I also worry about the Syrian refugees who are fleeing their homeland. I lost my home to fire a few years ago. Fortunately, I had friends and family (and insurance) to keep me safe and help me with the loss. The Syrians have nothing. Their friends and families cannot provide help or support as they, too, are facing the same horrific situation. It's causing some refugees to make dangerous decisions. We can help with donations and charity, but even the best of intentions cannot recreate a safe sense of home for someone who has lost everything.

So, I don't worry about the impact of these conflicts on my own personal safety. But I do worry about its harsh impact on the lives of regular people – people like you and me.

Do I worry about suicide bombers in local cafes? Or people with guns shooting up the local movie theatre? Or kidnappers with religious or political agendas?

I don't worry for my personal safety, but I worry nonetheless.

I worry because I have friends and family all over the world. Because incidents like this happen everywhere, not just Turkey. And, even though it often sounds like it, these attacks are not just made by people calling themselves Muslim. Mind-boggling numbers of mass shootings, kidnappings, rapes and torture happen around the world, every day, by people of all religions and backgrounds and cultures.

So, I don't worry about isolated attacks on my own personal safety. But I do worry that we live in a world where people no longer feel safe. People like you and me.

Is it safe to travel to Turkey? Is it safe to travel anywhere?

Fear of terrorism – regardless of country, regardless of faith, regardless of reason – is the new reality for all of us, people like you and me.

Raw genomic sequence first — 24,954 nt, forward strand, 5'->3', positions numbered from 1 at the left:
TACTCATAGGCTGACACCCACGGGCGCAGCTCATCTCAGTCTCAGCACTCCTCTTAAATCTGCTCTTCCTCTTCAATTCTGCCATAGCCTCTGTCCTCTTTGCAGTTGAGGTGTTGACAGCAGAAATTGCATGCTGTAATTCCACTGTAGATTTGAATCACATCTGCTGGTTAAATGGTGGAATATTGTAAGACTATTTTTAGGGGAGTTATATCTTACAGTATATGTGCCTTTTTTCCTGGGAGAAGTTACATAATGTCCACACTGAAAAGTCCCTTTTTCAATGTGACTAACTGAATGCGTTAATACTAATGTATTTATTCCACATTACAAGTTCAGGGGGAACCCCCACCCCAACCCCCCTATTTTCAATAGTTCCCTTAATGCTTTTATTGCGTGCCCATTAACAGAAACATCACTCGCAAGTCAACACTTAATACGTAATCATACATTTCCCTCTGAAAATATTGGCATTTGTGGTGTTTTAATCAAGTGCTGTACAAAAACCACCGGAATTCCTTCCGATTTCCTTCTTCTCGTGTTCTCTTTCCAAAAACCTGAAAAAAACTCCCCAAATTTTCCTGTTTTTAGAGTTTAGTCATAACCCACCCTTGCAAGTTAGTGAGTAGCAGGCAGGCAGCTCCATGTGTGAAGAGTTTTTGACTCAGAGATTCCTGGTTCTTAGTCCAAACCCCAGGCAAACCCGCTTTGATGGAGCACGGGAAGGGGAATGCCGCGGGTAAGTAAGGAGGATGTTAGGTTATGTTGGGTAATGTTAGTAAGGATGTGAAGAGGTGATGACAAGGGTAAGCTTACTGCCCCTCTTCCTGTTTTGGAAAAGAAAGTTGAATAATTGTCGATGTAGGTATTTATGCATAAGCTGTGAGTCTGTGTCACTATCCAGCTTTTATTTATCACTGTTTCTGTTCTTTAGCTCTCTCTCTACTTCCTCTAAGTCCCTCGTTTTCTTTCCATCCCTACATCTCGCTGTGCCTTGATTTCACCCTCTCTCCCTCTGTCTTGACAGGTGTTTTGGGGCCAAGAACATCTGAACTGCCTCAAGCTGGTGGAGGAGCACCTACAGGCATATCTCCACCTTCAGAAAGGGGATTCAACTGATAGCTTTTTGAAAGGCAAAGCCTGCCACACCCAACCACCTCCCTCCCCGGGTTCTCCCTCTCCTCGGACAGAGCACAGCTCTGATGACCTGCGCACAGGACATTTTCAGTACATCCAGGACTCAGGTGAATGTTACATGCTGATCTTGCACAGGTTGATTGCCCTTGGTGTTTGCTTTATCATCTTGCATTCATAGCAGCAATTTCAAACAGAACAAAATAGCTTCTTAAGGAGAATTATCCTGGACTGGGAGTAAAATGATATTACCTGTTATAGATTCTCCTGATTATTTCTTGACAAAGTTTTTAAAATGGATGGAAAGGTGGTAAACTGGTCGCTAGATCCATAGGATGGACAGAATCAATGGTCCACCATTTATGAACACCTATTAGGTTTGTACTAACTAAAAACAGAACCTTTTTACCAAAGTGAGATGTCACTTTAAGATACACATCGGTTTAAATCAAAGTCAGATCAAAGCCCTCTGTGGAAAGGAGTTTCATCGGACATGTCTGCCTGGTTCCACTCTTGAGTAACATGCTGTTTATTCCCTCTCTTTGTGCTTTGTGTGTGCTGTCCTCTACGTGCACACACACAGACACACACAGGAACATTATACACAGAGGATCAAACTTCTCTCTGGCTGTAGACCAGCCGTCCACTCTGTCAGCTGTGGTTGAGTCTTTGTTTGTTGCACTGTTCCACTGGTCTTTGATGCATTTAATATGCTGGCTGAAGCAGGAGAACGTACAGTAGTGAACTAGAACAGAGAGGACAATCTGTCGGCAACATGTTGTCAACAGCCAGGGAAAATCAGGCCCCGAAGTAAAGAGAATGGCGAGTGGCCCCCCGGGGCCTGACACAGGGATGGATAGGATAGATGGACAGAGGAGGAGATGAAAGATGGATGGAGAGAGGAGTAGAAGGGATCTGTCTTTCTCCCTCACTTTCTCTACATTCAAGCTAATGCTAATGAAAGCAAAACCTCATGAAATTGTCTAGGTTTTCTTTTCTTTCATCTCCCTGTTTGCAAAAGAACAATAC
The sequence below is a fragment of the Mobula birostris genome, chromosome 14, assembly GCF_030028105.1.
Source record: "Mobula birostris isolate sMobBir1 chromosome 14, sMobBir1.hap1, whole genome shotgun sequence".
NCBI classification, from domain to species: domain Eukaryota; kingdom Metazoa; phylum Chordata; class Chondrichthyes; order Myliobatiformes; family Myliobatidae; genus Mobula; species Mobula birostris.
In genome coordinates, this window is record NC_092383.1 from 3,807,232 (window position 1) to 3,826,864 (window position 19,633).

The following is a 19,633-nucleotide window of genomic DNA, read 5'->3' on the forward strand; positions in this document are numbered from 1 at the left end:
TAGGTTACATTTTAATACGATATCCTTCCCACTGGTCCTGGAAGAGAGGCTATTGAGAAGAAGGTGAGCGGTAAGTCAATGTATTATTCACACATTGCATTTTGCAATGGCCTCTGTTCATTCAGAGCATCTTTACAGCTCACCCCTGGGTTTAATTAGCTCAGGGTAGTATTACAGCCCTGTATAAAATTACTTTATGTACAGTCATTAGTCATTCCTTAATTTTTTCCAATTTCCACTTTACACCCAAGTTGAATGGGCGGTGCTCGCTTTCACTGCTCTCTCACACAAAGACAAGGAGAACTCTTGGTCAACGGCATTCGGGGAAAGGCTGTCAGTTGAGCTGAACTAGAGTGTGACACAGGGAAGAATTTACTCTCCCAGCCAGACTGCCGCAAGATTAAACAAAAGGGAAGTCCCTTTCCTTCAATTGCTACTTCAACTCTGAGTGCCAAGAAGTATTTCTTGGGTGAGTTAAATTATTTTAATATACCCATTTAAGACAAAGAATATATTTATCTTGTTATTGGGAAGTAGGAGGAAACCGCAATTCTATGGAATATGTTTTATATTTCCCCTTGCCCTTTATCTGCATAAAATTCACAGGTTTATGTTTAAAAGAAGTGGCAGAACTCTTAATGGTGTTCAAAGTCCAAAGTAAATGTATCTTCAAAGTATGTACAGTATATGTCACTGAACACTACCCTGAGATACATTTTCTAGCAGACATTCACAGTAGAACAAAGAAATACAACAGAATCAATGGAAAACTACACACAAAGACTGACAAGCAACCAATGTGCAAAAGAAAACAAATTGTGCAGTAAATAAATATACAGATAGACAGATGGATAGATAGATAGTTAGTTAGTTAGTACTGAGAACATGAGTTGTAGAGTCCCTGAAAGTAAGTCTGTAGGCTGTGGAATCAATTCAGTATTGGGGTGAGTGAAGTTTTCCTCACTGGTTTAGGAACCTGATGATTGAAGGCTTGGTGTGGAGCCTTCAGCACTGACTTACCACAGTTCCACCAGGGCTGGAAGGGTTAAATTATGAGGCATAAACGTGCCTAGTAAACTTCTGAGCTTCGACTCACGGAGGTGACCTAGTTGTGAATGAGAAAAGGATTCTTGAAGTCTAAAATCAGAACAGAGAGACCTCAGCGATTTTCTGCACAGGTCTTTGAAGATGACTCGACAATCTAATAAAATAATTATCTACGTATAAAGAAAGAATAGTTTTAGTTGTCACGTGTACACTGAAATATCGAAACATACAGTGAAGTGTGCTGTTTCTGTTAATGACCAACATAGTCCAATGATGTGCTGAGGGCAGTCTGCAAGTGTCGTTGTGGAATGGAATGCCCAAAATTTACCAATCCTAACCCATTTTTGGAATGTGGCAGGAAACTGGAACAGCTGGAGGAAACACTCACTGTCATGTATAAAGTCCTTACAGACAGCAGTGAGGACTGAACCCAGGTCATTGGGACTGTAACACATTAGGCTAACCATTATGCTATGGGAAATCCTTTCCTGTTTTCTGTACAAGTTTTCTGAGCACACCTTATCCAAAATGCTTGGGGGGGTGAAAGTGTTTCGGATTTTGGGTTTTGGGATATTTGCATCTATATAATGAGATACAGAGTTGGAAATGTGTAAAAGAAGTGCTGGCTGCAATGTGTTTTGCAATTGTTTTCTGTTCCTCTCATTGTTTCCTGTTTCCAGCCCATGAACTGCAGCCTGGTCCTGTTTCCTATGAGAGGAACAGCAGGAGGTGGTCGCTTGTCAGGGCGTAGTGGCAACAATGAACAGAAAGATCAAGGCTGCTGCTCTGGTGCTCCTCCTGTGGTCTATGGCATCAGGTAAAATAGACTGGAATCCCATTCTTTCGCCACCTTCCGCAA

Ultimately, the decision to travel is a personal one – and I respect that. I encourage you to consult your government's travel advisories and other trustworthy resources to inform your choice. (Please, don't rely solely on information from travel agents, tour reps and travel bloggers. We all have our biases.) Consider input from a variety of reliable sources, and apply a good dose of common sense to make the best decision for you.

For now, I will continue to live in Turkey because, for me, the benefits far outweigh the fears. (Having said that, I am neither naive nor oblivious to the risks. Like many others in the expat community, I have a solid "exit strategy" in place in the event that all hell breaks loose.)

If you decide to visit this marvellous part of the country, please consider this an open invitation to drop by Arkadaslik for a glass of wine or a beer (or a Turkish coffee or çay, if that's your preference) and a chat. We'd love to meet you and hear about your Turkish travel experiences!

Wishing you safe and happy travels – wherever in the world you may go!


Whether you agree with my position or not, please share this page to increase awareness and encourage discussion. And feel free to send me your comments by e-mail.